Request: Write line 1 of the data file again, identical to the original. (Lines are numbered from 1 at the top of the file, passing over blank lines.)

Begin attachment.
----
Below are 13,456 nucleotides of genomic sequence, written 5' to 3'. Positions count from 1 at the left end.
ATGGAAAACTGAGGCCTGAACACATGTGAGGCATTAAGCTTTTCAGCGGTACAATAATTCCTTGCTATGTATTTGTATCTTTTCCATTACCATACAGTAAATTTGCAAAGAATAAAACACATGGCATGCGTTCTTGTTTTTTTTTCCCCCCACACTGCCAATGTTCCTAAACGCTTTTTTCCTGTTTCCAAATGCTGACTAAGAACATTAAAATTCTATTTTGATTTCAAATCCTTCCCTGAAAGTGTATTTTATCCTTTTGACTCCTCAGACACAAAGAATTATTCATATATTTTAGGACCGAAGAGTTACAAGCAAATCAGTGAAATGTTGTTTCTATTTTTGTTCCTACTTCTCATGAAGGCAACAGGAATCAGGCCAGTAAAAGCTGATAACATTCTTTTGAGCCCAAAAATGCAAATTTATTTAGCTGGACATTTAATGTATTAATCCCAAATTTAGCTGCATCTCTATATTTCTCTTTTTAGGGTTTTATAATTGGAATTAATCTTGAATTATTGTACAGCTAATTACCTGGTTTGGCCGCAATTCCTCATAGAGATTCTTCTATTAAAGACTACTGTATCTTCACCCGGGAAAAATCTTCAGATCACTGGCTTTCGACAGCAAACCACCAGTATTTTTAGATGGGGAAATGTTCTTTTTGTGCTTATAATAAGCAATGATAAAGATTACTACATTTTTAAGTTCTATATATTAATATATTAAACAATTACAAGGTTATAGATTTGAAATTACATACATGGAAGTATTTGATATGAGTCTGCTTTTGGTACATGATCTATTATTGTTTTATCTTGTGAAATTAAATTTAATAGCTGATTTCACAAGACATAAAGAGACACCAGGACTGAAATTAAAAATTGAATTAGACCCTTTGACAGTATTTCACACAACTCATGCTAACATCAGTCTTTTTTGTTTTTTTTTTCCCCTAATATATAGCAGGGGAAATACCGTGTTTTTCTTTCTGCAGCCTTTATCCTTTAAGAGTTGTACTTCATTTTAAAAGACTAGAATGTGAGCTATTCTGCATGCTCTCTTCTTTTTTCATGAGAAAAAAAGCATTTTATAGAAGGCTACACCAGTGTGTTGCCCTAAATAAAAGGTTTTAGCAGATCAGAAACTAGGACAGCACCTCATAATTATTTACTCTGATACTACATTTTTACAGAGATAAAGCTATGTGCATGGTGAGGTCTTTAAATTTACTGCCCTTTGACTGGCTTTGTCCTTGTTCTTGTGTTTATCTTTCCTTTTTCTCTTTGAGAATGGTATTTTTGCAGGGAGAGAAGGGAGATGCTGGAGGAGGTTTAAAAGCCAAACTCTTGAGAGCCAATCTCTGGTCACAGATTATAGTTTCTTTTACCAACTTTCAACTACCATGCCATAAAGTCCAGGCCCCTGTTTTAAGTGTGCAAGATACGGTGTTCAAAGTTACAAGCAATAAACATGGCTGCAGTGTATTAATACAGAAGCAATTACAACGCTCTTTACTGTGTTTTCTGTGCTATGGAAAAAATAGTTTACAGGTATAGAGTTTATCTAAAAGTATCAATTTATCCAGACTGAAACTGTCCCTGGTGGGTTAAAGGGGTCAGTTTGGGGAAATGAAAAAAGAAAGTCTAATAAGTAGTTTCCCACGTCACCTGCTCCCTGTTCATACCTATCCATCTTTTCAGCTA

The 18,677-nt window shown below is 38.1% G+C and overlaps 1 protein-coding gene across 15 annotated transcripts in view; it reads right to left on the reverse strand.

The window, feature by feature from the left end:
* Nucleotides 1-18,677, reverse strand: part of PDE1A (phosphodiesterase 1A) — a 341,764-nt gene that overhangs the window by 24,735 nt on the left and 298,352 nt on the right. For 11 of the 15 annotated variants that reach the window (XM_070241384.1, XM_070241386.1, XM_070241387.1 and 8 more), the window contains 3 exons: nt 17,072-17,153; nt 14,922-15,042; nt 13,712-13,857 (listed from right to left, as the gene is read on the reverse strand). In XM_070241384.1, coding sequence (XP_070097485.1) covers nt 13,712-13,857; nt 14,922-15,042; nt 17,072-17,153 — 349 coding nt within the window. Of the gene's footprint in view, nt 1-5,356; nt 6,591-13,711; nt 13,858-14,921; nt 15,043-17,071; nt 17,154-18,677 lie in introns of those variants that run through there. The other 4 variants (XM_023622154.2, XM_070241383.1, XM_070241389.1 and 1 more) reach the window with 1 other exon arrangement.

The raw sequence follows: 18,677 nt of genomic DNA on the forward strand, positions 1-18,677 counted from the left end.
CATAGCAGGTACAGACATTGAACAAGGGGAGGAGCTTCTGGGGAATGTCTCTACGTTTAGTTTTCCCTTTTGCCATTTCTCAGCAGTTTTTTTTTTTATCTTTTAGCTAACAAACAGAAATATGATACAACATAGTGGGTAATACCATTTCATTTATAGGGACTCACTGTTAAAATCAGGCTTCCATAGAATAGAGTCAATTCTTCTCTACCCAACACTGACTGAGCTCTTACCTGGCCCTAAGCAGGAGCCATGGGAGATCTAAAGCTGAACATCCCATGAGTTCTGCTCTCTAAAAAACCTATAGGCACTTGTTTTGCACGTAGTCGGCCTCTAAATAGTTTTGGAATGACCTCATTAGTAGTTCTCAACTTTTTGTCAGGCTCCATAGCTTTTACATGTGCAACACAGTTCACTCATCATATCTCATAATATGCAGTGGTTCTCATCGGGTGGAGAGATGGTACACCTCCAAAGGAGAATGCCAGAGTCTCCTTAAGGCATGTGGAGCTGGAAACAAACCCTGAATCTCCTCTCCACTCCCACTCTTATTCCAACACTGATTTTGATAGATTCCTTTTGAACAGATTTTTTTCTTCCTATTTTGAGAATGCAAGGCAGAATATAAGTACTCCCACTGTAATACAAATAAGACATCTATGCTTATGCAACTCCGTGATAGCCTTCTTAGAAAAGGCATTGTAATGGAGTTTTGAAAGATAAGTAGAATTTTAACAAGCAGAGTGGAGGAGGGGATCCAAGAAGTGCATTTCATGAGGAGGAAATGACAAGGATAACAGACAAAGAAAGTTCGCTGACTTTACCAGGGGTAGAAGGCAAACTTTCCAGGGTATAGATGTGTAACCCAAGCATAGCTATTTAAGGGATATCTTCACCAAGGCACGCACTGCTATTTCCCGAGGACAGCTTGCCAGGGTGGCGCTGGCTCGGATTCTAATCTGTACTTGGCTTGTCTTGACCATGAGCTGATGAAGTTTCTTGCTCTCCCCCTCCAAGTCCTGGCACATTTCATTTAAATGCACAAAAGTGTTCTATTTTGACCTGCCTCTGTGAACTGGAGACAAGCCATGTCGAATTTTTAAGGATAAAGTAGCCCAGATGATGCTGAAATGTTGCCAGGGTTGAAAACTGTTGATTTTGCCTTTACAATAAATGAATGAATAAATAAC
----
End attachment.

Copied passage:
Below are 13,456 nucleotides of genomic sequence, written 5' to 3'. Positions count from 1 at the left end.